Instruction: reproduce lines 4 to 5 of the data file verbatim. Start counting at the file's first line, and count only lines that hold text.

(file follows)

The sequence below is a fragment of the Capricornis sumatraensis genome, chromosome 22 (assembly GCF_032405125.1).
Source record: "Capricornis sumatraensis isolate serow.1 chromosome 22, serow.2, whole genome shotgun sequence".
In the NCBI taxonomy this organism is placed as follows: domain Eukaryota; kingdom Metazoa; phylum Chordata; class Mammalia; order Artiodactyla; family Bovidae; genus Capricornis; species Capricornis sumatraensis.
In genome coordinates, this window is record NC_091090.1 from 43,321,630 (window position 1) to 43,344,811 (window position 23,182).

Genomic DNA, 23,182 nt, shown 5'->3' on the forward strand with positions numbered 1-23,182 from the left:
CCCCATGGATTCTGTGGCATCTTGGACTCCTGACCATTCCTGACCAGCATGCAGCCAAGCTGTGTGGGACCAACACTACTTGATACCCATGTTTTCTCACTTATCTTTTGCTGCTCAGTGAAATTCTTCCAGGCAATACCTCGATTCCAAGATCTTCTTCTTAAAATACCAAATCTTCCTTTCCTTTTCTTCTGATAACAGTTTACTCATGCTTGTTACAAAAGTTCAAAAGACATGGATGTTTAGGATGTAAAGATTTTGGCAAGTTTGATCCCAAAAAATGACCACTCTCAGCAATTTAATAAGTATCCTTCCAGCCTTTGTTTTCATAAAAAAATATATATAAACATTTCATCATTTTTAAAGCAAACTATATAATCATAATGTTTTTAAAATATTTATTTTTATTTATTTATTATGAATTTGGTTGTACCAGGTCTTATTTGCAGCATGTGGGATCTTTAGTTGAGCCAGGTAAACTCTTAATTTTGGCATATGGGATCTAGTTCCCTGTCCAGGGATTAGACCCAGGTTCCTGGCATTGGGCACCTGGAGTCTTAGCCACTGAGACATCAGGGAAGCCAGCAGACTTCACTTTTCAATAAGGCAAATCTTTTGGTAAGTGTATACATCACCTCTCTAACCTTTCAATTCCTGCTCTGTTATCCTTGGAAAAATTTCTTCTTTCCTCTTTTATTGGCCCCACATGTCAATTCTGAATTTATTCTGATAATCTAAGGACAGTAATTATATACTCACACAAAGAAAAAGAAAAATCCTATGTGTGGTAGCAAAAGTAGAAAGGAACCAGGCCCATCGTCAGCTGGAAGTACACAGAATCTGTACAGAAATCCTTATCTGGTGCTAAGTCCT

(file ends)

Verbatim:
In genome coordinates, this window is record NC_091090.1 from 43,321,630 (window position 1) to 43,344,811 (window position 23,182).

Genomic DNA, 23,182 nt, shown 5'->3' on the forward strand with positions numbered 1-23,182 from the left: